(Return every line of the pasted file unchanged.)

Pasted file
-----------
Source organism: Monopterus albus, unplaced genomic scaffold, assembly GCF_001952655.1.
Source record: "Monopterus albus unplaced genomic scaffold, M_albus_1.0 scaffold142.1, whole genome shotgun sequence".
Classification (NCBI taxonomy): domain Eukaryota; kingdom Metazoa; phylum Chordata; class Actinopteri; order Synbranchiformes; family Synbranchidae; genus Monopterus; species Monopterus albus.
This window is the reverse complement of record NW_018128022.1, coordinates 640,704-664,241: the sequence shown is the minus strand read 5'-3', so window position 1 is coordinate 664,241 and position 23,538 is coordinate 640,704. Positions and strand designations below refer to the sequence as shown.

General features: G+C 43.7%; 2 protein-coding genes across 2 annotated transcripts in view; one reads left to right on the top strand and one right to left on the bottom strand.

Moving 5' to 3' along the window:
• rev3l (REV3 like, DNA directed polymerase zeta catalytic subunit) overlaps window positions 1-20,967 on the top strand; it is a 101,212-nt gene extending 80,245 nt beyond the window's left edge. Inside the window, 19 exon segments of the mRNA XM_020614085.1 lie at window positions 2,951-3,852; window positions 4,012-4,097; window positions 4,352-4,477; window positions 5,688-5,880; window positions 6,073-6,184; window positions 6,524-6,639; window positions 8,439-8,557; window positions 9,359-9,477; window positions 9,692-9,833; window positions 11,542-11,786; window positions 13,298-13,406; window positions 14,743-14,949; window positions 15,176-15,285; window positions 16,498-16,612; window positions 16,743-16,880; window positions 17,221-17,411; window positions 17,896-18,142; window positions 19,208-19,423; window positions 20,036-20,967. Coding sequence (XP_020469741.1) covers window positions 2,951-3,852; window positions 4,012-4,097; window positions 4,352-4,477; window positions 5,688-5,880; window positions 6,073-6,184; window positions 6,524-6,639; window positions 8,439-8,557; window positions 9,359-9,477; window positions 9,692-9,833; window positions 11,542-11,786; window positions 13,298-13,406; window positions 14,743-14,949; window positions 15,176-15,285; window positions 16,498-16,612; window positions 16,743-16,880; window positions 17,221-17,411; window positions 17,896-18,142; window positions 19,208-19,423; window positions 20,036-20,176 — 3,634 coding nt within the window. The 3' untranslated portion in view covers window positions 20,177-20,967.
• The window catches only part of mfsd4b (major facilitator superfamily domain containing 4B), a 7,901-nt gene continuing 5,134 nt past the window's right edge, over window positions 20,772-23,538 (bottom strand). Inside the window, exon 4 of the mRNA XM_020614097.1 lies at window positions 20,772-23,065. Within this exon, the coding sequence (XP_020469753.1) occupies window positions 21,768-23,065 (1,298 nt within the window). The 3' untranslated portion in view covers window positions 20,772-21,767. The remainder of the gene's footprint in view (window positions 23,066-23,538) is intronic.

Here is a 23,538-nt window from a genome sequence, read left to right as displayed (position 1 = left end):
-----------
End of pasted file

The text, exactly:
Source organism: Monopterus albus, unplaced genomic scaffold, assembly GCF_001952655.1.
Source record: "Monopterus albus unplaced genomic scaffold, M_albus_1.0 scaffold142.1, whole genome shotgun sequence".
Classification (NCBI taxonomy): domain Eukaryota; kingdom Metazoa; phylum Chordata; class Actinopteri; order Synbranchiformes; family Synbranchidae; genus Monopterus; species Monopterus albus.
This window is the reverse complement of record NW_018128022.1, coordinates 640,704-664,241: the sequence shown is the minus strand read 5'-3', so window position 1 is coordinate 664,241 and position 23,538 is coordinate 640,704. Positions and strand designations below refer to the sequence as shown.

General features: G+C 43.7%; 2 protein-coding genes across 2 annotated transcripts in view; one reads left to right on the top strand and one right to left on the bottom strand.

Moving 5' to 3' along the window:
• rev3l (REV3 like, DNA directed polymerase zeta catalytic subunit) overlaps window positions 1-20,967 on the top strand; it is a 101,212-nt gene extending 80,245 nt beyond the window's left edge. Inside the window, 19 exon segments of the mRNA XM_020614085.1 lie at window positions 2,951-3,852; window positions 4,012-4,097; window positions 4,352-4,477; window positions 5,688-5,880; window positions 6,073-6,184; window positions 6,524-6,639; window positions 8,439-8,557; window positions 9,359-9,477; window positions 9,692-9,833; window positions 11,542-11,786; window positions 13,298-13,406; window positions 14,743-14,949; window positions 15,176-15,285; window positions 16,498-16,612; window positions 16,743-16,880; window positions 17,221-17,411; window positions 17,896-18,142; window positions 19,208-19,423; window positions 20,036-20,967. Coding sequence (XP_020469741.1) covers window positions 2,951-3,852; window positions 4,012-4,097; window positions 4,352-4,477; window positions 5,688-5,880; window positions 6,073-6,184; window positions 6,524-6,639; window positions 8,439-8,557; window positions 9,359-9,477; window positions 9,692-9,833; window positions 11,542-11,786; window positions 13,298-13,406; window positions 14,743-14,949; window positions 15,176-15,285; window positions 16,498-16,612; window positions 16,743-16,880; window positions 17,221-17,411; window positions 17,896-18,142; window positions 19,208-19,423; window positions 20,036-20,176 — 3,634 coding nt within the window. The 3' untranslated portion in view covers window positions 20,177-20,967.
• The window catches only part of mfsd4b (major facilitator superfamily domain containing 4B), a 7,901-nt gene continuing 5,134 nt past the window's right edge, over window positions 20,772-23,538 (bottom strand). Inside the window, exon 4 of the mRNA XM_020614097.1 lies at window positions 20,772-23,065. Within this exon, the coding sequence (XP_020469753.1) occupies window positions 21,768-23,065 (1,298 nt within the window). The 3' untranslated portion in view covers window positions 20,772-21,767. The remainder of the gene's footprint in view (window positions 23,066-23,538) is intronic.

Here is a 23,538-nt window from a genome sequence, read left to right as displayed (position 1 = left end):